Wednesday, June 18, 2008

Danger: Politicians Ahead

Joe Lieberman wants to stop speculation in commodities....

Funny thing - commodities that have no futures market (hence no speculators) are rising at same rate as commodities with a futures market. I guess that's just an anomaly - guys, look (a) globally (b) at yourself (c) at Uncle Ben's printing presses/helicopters and the $500 Billion of new paper from Europe. Hello? Global competition for resources, along with governments subsidizing consumption stimulating demand over and above where it should be, along with stupid ideas like putting our food supply into SUVs, along with Uncle Ben inflating the money supply so fiat money chases hard assets the world over - why don't we work on those things as issues? Ah, because it would require a mirror. Another bright idea from your leadership, who continues to live with their head in the sand... 1980s sand at that. So predictable... and these "commodity markets" would move to London, Signapore, or Dubai... way to go team. They still live in a closed system where the entire universe revolves around the United States of Subprime.
  • The head of the Senate's government affairs committee Wednesday unveiled a series of restrictive proposals aimed at financial speculators in commodities, including one that would place an outright ban on big pension funds buying agricultural and energy futures.
  • The three legislative ideas from Connecticut's Joe Lieberman, which the independent senator plans to discuss at a hearing June 24, count as the most drastic efforts yet from lawmakers targeting potential culprits behind high oil and grain prices.
  • The most severe would prohibit private and public pension funds with more than $500 million in assets from investing in agricultural and energy commodities traded on a U.S. futures exchange, foreign exchange or over the counter, according to materials provided by Lieberman's office.
  • A second plan would direct the Commodities Futures Trading Commission to establish total limits on the share of the commodity market held by financial investors.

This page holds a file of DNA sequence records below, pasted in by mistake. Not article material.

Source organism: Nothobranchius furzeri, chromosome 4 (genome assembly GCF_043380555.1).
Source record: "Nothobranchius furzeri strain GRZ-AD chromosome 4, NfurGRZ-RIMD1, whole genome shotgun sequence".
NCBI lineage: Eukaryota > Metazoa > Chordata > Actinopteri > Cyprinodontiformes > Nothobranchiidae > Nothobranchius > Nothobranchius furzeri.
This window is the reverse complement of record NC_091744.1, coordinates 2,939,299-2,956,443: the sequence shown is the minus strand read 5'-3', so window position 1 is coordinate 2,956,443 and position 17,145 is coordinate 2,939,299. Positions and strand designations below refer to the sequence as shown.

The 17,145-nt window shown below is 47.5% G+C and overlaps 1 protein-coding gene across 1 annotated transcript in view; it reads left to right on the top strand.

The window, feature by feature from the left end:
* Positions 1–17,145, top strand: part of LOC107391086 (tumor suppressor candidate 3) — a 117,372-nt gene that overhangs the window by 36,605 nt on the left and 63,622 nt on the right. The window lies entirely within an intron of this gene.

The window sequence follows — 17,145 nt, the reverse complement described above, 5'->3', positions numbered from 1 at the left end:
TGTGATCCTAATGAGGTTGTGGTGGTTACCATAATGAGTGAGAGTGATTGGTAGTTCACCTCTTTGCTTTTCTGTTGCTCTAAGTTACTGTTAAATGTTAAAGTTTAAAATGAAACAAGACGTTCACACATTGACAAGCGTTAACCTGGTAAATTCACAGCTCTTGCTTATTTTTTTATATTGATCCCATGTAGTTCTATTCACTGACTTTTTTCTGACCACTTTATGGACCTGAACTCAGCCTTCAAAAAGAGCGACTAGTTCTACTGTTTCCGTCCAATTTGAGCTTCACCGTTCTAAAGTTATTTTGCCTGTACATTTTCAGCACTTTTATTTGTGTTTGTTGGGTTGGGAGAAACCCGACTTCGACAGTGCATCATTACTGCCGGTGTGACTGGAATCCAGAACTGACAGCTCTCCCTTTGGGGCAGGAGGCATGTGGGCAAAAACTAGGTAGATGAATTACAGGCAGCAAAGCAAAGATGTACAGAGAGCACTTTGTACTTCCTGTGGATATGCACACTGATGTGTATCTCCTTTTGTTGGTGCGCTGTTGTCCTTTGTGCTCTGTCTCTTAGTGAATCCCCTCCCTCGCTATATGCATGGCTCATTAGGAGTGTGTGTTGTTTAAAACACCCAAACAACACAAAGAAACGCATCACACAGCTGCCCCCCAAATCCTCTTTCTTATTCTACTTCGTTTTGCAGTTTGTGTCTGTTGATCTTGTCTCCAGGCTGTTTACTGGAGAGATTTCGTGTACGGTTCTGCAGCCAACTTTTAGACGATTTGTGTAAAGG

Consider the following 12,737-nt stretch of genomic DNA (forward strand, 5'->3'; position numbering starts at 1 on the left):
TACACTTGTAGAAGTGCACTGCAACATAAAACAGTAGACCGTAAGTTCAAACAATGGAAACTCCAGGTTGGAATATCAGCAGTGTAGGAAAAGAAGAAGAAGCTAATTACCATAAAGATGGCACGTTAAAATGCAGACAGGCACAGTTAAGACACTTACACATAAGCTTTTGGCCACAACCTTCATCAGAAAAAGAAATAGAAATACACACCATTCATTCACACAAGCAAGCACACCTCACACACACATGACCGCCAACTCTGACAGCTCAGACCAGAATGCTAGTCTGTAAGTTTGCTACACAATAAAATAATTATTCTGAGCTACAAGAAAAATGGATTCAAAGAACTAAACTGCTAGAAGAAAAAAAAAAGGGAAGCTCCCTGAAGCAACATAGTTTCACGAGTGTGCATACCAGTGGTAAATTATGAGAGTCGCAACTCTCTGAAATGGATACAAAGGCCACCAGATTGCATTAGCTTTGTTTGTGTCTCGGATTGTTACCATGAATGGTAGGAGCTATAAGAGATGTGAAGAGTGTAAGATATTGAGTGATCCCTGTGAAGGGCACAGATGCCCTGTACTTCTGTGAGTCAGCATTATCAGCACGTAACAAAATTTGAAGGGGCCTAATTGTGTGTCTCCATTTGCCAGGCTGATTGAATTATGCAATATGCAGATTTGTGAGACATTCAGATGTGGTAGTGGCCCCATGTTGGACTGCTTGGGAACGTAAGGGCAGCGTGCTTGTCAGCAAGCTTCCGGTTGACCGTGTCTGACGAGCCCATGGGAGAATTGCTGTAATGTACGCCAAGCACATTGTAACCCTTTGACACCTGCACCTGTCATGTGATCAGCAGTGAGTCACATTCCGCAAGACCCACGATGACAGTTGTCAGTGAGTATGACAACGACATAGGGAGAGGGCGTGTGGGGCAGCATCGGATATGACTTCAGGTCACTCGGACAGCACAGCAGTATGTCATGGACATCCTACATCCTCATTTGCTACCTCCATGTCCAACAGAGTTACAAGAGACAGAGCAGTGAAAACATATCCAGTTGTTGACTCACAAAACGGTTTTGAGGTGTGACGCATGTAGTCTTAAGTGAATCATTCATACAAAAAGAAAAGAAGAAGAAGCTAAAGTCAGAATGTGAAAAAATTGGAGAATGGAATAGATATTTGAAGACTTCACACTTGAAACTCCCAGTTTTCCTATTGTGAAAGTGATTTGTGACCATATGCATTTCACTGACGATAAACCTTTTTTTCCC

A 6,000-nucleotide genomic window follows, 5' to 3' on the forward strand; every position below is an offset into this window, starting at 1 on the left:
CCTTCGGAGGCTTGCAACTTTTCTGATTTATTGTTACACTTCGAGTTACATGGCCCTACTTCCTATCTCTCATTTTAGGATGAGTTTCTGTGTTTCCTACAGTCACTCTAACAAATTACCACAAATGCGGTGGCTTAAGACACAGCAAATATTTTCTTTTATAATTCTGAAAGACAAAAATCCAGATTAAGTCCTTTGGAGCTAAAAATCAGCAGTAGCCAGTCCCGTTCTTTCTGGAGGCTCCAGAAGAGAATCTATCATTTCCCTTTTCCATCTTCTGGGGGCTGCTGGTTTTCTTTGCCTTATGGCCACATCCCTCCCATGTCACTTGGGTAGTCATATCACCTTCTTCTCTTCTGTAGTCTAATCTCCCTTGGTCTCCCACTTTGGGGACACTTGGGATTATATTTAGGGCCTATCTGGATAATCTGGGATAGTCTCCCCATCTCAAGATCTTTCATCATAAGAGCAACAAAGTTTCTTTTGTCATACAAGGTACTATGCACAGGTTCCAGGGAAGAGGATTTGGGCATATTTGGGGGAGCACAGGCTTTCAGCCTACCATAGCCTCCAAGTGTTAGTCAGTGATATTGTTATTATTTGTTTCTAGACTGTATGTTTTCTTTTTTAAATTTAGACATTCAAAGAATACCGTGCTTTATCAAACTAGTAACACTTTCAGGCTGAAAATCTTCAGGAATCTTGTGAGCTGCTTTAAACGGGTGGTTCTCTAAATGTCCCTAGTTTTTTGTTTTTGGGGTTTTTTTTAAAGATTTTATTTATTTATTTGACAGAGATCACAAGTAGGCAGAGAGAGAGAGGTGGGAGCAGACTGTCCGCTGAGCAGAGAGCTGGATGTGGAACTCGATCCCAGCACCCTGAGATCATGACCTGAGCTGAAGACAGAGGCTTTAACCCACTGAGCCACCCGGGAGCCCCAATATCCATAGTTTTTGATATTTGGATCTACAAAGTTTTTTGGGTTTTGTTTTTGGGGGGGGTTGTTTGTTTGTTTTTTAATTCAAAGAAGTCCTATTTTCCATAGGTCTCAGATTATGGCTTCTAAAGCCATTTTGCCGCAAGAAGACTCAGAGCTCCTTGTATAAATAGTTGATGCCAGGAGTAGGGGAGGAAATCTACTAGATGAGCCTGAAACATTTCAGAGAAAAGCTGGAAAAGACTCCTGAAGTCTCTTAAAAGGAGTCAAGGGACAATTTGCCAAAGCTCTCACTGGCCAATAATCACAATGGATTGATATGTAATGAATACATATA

• A third proposal would direct the futures regulator to impose speculative-position limits on any stakes not related to real hedging activities, an action that could limit the commodities-swaps activities of big investment banks such as Goldman Sachs Group
  • "We are not, as some continue to argue, witnessing the ebb and flow of natural market forces at work. We are instead seeing excessive market speculation at work and that is why our government must step in with new laws to protect our economy and our consumers," said Lieberman in a statement.
  • Investment banks and pension funds aren't waiting for that forum to make their anxiety about Lieberman's proposals known. A statement penned by six influential trade groups, including the Securities Industry and Financial Markets Association, the Financial Services Roundtable and the Investment Company Institute, warned that efforts to bar financial investors from commodities markets could "substantially harm the ability of Americans to protect themselves against inflation."
  • Some investors and exchanges, including the CME Group (CME) and Nymex (NMX) New York Mercantile Exchange, however, have warned that more restrictions could drive investors to overseas or less-regulated markets -- and could even inflate prices further. (Bingo!)
Remember, free markets in good times, socialism in bad times. The US has really turned on its head the last 12 months... amazing to watch the hypocrisy of "free market capitalism" that we attempt to force on every other country.

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